Mark Twain Quotes
Mark Twain quotes on his upbringing:
“The monster tract of land which our family own in Tennessee was purchased by my father a little over forty years ago. He bought the enormous area of seventy-five thousand acres at one purchase. The entire lot must have cost him somewhere in the neighborhood of four hundred dollars. That was a good deal of money to pass over at one payment in those days—at least it was considered so away up there in the pineries and the “Knobs” of the Cumberland Mountains of Fentress County, East Tennessee. When my father paid down that great sum, and turned and stood in the courthouse door of Jamestown, and looked abroad over his vast possessions, he said, ‘Whatever befalls me, my heirs are secure; I shall not live to see these acres turn to silver and gold, but my children will.’ Thus with the very kindest intentions in the world toward us, he laid the heavy curse of prospective wealth upon our shoulders. He went to his grave in the full belief that he had done us a kindness. It was a woeful mistake, but, fortunately, he never knew it.”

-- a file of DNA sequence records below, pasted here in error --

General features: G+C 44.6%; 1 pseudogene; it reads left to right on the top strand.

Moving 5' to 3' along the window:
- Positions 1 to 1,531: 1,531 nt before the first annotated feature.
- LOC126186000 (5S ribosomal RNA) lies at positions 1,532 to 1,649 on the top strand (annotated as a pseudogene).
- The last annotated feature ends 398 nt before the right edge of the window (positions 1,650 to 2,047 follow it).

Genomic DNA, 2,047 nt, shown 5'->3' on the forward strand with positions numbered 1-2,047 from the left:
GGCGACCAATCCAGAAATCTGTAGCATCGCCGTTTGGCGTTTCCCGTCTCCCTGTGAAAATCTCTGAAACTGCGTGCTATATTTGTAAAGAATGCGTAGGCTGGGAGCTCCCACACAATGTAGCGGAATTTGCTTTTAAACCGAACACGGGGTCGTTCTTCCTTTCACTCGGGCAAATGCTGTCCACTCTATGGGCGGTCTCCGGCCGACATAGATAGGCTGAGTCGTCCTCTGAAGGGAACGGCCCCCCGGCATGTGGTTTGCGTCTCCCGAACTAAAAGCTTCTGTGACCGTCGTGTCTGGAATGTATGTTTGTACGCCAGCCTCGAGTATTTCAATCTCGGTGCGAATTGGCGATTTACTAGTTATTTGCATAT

“I was born the 30th of November, 1835, in the almost invisible village of Florida, Monroe County, Missouri. I suppose Florida had less than three hundred inhabitants. It had two streets, each a couple of hundred yards long; the rest of the avenues mere lanes, with rail fences and cornfields on either side. Both the streets and the lanes were paved with the same material—tough black mud in wet times, deep dust in dry.